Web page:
ChildrenArmedConflict

States Parties shall take all feasible measures to ensure that members of their armed forces who have not attained the age of 18 years do not take a direct part in hostilities. States Parties shall ensure that persons who have not attained the age of 18 years are not compulsorily recruited into their armed forces. States Parties shall raise the minimum age for the voluntary recruitment of persons into their national armed forces […] (art. 1, 2, 3 of the Optional Protocol to the Convention on the Rights of the Child on the involvement of children in armed conflict)

Armed conflicts still affect a great number of children and pose serious threats to their survival, development and life opportunities.

In some countries children of any age and sex are recruited (either as volunteers or by abduction) by governmental forces, paramilitaries  or rebels. This is often caused by poverty, discrimination or their will to avenge for suffering inflicted on them or their families. Children are used as combatants, cooks, messengers, sexual slaves or may perform other tasks.

The issues related to the recruitment of these children are set in various international instruments such as the Optional Protocol to the Convention on the Rights of the Child on the Involvement of Children in Armed Conflict, entered into force in 2002, which ruled 18 the minimum age for recruitment into armed groups or by governments, and 16 the age for volunteer participation. In addition, the recruitment of children under the age of 15 into armed forces or armed groups is considered a war crime by the International Criminal Court.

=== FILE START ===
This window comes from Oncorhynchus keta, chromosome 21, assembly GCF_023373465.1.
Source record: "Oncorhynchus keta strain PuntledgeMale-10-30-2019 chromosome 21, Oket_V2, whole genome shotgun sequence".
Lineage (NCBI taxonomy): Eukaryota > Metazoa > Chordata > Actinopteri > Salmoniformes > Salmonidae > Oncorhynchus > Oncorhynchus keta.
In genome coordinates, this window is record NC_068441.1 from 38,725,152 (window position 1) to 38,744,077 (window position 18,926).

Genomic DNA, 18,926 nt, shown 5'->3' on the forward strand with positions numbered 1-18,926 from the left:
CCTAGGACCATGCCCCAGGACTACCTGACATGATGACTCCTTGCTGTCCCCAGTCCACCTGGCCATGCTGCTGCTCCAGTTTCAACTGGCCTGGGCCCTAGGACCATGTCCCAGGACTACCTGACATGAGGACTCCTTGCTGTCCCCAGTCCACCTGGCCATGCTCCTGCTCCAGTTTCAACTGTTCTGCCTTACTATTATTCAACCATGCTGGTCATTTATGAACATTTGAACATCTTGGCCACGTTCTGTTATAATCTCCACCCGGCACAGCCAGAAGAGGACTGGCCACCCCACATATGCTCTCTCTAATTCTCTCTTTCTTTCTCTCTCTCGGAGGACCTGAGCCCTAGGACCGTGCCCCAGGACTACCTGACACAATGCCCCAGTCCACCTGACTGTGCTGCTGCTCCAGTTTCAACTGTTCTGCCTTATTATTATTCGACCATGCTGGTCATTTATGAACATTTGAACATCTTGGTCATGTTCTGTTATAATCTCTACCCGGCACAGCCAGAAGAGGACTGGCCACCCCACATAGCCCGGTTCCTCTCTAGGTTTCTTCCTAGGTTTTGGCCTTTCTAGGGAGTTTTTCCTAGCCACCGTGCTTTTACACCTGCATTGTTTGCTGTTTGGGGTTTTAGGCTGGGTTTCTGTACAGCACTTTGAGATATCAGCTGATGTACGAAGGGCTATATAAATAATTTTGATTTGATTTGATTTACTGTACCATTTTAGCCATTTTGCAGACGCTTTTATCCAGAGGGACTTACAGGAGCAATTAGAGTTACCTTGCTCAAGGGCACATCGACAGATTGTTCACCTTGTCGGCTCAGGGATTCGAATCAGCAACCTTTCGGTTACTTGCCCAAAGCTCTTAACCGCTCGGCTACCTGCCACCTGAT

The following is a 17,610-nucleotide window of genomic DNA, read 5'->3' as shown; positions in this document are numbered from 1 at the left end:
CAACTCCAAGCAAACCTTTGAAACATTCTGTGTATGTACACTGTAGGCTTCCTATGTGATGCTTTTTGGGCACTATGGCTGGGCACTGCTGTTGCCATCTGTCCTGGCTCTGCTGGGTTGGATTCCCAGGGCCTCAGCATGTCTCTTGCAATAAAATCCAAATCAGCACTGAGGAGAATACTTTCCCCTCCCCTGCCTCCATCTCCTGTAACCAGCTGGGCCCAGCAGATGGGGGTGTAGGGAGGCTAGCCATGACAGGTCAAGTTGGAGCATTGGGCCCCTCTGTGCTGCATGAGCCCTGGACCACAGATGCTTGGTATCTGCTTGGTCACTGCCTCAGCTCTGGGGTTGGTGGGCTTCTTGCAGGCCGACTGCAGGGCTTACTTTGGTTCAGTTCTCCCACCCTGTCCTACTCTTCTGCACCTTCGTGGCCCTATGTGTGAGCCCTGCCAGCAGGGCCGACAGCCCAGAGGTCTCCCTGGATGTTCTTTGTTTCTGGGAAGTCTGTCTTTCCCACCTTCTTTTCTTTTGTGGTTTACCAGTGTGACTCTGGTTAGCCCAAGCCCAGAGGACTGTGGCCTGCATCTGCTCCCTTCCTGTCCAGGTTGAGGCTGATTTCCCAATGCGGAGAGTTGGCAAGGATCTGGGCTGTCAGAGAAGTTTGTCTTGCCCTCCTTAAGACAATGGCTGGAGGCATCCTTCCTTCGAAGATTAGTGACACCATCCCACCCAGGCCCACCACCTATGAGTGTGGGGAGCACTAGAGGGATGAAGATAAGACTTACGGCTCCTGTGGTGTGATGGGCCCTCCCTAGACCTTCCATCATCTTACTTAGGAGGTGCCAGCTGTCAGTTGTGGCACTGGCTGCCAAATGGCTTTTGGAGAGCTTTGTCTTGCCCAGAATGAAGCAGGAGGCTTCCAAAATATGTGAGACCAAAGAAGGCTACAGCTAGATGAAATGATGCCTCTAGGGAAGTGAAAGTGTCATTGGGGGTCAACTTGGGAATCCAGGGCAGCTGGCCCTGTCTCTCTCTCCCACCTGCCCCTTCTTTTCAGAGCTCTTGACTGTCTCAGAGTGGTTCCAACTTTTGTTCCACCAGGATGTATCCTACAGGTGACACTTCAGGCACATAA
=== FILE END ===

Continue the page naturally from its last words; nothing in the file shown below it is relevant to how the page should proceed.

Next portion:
Concerning the role of children associated with armed organisations during hostilities, there is no clear idea on how this should be handled. Many of them actively participate in war. They are sometimes manipulated by adults who exploit them or they make a deliberate choice to take part in armed conflict. These children are considered victims of the war and must be protected and allowed to benefit from reintegration procedures. At the same time, they committed offences and must therefore be dealt with by a justice system that functions well and applies the juvenile justice standards as set in International law, and where their specific situation will be kept in mind during every stage of the trial.

There are several DCI national sections where conflicts are ongoing and where children are paying the highest price, being directly or indirectly affected by the war. For this reason, DCI has been actively lobbying and advocating to promote violence prevention strategies, help rebuild the lives of those already affected and protect vulnerable children.

Very recently DCI has been among the founders of the Focus Group on Children and Armed Conflicts of the Working group on Children and Violence. The focus group gained momentum swiftly creating a unique coordination hub within Geneva based organisations and also on a global level, in particular with the Office of the Special Representative of the Secretary General on children affected by armed conflict in New York.